What is Stralman worth?


Anton Stralman turns 28 on August 1st. He’s already played 394 regular season games and 55 playoff games. He is pending UFA, and there has been some great debate over how good he is.

Let’s start with what most of us agree on, he is a solid second pairing D-man. However, the debate heats up when you discuss how good is he, how good can he be in the future and how much should a team spend on him in free agency?

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I’m not sure there is a right answer to the latter, because every team will value him differently and one man’s trash is another man’s treasure, but after receiving many emails, texts and tweets about the topic, I thought I’d look at it a bit closer.

I think Stralman is a very solid 2nd pairing defender. I’m not sure you can accurately say if he is a #3 or a #4, because often the gap is very slim, so I’ll stick with 2nd pairing.

He is listed as 5′ 11″, 195 pounds and he shoots right. He split his first two NHL seasons between the Maple Leafs and their AHL affiliate Marlies. On July 27th, 2009 he was traded to Calgary along with Colin Stuart and a 7th round pick in 2012 for Wayne Primeau and a 2nd round pick in 2011.

He never played for the Flames, as he was traded on September 28th to the Blue Jackets for a 3rd round pick.

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He spent two seasons with the Blue Jackets, and he went to free agency in the summer of 2011. No team signed him, so he went to New Jersey Devil’s camp with a PTO (professional tryout). He didn’t make the Devils, but the Rangers signed him to a one-year deal on November 3rd. He filed for arbitration in the summer of 2012, but on July 26th, he signed a two-year deal worth $3.4 million.

Stralman’s journey to the Stanley Cup finals and now into free agency as one of the most-talked about defenders was anything but glamorous. He’s been traded twice, went unsigned by all 30 teams in free agency before finding a home with the Rangers.

He is another example of how a player’s developmental curve rarely trends consistently upwards.


It is hard to say. He was used completely different in Columbus than he was with the Rangers.

Team  GP  G  A  P +/-  PIM  PPG  PPP  S  TOI/G  PP TOI/G  SH TOI/G 
2010 CBJ 73 6 28 34 -17 37 4 22 121 20:29 3:35 :40
2011 CBJ 51 1 17 18 -11 22 1 10 80 19:44 2:57 :19
2012 NYR 53 2 16 18 9 20 0 4 55 17:05 1:12 :36
2013 NYR 48 4 3 7 14 16 0 0 66 18:02 1:04 :57
2014 NYR 81 1 12 13 9 26 0 0 104 19:24 :16 1:37

With the Blue Jackets he averaged about 16 minutes ES, three minutes on the PP and :20 on the PK, but with the Rangers he has morphed into mainly an ES player and a 2nd pairing PK guy. His last two seasons in New York he’s become almost a shut down defender.

Here is a quick look at some of his advanced stats at 5×5 over the past five seasons courtesy of behindthenet.ca. 

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TEAM TOI/60 Corsi Rel QoC Corsi QoC Corsi Rel Corsi On On-Ice Sh% On-Ice Sv% PDO OZ Start %
2010 CBJ 15.5 0.253 1.287 9.8 2.17 6.55 903 968 50.9
2011 CBJ 15.67 -0.222 0.137 4.7 5.41 6.04 907 967 52.8
2012 NYR 14.79 -0.054 -0.02 0.4 -3.29 9.04 934 1024 51.6
2013 NYR 15.56 -0.387 -0.76 15.8 14.62 9.76 911 1009 57.5
2014 NYR 16.88 0.299 -0.14 11.2 13.12 6.76 924 991 50.9

Again, we see a vastly different player from Columbus to New York. It is interesting to note that this past season, amongst Rangers defenders only, John Moore had a higher OZ start% than Stralman, but Stralman didn’t start nearly as many shifts as Moore in the O zone.That leads you to believe that when Stralman is on the ice he helps ensure the Rangers have the puck in the offensive zone more often.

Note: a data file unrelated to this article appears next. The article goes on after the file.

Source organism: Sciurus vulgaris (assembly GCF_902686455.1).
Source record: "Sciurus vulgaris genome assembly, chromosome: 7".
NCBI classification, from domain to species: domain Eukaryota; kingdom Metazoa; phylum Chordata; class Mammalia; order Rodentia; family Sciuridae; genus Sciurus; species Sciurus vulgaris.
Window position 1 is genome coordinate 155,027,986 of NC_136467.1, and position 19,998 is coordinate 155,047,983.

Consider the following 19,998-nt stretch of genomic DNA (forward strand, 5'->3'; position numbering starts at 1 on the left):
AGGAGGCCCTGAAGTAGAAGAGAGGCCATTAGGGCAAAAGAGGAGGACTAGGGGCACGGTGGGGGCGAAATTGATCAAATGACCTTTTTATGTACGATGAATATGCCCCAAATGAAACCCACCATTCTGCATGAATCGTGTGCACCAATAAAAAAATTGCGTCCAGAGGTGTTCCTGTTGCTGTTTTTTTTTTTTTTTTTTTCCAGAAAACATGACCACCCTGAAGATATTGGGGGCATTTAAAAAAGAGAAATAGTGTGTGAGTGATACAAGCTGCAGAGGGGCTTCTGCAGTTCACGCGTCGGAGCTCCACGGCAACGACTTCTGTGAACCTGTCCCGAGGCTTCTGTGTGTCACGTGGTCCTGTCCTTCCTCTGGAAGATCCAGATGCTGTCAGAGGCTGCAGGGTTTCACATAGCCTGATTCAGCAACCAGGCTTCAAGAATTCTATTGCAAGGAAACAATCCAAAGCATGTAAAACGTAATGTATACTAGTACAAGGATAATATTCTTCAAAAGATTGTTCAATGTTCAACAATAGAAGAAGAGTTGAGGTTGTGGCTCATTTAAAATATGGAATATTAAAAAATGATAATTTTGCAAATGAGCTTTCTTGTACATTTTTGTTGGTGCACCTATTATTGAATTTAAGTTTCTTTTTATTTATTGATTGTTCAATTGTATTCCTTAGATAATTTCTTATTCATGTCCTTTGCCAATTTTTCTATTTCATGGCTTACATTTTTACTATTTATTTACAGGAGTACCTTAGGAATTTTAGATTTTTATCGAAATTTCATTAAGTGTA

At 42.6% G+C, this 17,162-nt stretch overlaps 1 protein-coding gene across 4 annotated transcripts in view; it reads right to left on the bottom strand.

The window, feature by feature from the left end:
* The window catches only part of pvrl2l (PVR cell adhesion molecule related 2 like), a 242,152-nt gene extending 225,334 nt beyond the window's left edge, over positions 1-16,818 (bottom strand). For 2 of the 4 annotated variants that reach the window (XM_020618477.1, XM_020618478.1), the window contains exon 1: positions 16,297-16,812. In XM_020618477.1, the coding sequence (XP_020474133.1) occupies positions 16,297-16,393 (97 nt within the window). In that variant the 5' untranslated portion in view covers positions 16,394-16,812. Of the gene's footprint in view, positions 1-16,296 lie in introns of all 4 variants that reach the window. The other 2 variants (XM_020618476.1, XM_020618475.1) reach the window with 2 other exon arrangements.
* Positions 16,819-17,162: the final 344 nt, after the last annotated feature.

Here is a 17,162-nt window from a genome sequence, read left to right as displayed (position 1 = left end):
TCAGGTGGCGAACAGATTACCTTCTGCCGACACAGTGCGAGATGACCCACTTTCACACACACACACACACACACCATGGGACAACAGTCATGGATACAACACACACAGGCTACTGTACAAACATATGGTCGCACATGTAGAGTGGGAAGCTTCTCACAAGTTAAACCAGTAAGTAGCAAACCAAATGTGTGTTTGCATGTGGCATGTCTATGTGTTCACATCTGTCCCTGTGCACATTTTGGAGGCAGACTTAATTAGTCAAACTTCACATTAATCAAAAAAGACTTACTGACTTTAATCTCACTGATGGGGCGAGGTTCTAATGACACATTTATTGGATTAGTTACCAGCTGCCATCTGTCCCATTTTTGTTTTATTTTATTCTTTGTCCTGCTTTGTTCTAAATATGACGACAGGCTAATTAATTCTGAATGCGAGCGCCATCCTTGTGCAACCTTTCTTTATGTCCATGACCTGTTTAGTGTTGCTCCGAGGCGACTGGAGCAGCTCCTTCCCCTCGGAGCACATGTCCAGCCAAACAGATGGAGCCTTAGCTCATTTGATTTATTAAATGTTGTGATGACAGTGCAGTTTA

In Edmonton Jeff Petry was 43%, Ference was 45.6%, Marincin was 45.3 % and Schultz was 46%. It will be hard for Stralman to have above 50% OZ start time in Edmonton I would think, at least right away, because the entire team struggles to maintain possession in the offensive zone.

Blueblooded (Rangers blogger) took a look at how Stralman plays with Mark Staal and without him. The numbers look good for Stralman, but I did have some advanced stats guys suggest that study relies to heavily on Corsi. So it depends what you value.



Of course. But how much do you pay him?

I’m still not a huge believer that Corsi tells us everything, but you can’t overlook the numbers that Tyler Dellow compiled on Stralman.

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My main question is how can a guy be on the ice for that many goals and never get any points? Is it just an anomaly, or is he simply a case of being on the ice at the right time? I don’t know the answers, but if I’m Craig MacTavish I’d be getting my video guy to break down every goal the Rangers scored when Stralman was on the ice and find out what exactly happened.

Stralman was 119th amongst D-men in ES scoring last season with 13 points, but he is on the ice for a fair amount of goals. I’d want to know why his point totals are so low considering how many opportunities he has to get an assist, even the odd gimme 2nd assist.

I don’t have the time or video equipment to go through every Rangers goal, but the Oilers do and they should. 

If you are going to make smart signings in free agency you should cover all bases, especially if you are going to offer a long-term deal.

I’d look at giving Stralman $4.25 million for five years.

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I’m still skeptical that a small, non physical D-man who isn’t great offensively can be a top-pairing defender. Stralman played 19:24/game last year, 110th most amongst NHL D-men. If the Oilers expect him to a be a top-pairing D-man, I’d expect his numbers to drop.

He’d have to play more minutes, and if he plays more minutes he could wear down. I know every player wants to play more, but playing more minutes doesn’t guarantee you will have the same or more success. Many players struggle when they play more minutes, mainly because in Stralman’s case he’d be playing tougher competition.